“Lettie Hicks, whose younger daughter is currently a second grade student in East St. Louis school district 189, received a warning letter after her daughter missed five days of school last year.
Hicks was confused when she received the letter. Her school district remained remote last year and she was struggling to balance working from home and helping her daughter do school work online.
At first, Hicks didn’t know how to work a Chromebook and grappled with getting her daughter’s log-in information to work. The district never followed up with her about the letter.
As a parent facilitator with nonprofit organization Community Organizing and Family Issues (COFI), Hicks found out that other parents were also receiving truancy letters. Truancy is when a student misses school without a valid excuse; chronic absenteeism is when a student misses 18-20 days with or without an excuse.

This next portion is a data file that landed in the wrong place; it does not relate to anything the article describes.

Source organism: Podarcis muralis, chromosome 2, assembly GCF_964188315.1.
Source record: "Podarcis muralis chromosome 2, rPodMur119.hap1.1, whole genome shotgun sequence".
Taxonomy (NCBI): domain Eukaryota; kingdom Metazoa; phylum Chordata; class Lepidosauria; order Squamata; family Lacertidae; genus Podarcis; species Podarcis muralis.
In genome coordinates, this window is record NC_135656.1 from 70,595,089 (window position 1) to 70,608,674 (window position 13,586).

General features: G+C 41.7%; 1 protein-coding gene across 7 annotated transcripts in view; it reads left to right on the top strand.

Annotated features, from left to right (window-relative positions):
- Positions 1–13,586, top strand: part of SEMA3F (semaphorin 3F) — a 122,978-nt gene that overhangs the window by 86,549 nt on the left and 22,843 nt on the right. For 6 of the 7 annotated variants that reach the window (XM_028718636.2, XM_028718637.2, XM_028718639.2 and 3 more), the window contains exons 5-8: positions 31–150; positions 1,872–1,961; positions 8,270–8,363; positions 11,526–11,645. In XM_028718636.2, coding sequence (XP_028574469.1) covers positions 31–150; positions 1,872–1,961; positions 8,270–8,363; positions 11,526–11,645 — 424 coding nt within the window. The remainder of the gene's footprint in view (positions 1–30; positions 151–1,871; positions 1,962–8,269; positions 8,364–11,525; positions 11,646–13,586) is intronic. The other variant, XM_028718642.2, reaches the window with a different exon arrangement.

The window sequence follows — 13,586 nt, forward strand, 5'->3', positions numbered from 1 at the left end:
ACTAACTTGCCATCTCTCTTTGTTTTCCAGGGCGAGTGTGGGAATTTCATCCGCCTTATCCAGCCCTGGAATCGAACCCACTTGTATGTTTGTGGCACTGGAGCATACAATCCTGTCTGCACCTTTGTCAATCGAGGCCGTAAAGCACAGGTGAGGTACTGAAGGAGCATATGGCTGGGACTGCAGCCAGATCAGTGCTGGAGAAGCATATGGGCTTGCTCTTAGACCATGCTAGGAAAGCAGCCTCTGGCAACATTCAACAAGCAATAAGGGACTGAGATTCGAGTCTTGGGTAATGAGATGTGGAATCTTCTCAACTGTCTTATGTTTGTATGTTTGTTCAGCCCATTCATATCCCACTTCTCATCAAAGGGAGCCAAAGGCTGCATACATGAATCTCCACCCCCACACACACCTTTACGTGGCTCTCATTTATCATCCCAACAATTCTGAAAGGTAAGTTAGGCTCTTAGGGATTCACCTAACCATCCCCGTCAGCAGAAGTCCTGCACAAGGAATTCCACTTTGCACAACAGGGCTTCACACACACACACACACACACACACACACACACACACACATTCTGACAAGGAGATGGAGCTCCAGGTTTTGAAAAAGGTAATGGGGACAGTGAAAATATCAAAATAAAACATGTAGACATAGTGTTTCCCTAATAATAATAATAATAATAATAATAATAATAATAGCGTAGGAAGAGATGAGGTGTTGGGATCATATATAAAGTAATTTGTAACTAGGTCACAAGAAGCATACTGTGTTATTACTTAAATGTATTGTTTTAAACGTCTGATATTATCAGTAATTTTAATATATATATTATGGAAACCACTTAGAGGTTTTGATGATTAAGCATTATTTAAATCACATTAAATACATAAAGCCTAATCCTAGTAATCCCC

‘The question that I had, and I still have, was how many days is a child allowed to be absent before extreme measures are taken place?’ said Hicks. ‘Nobody answered that question.’
Hicks felt like there was a lot of information about how parents could be penalized if their child did not attend classes, but no information around expectations for attendance from the district.”
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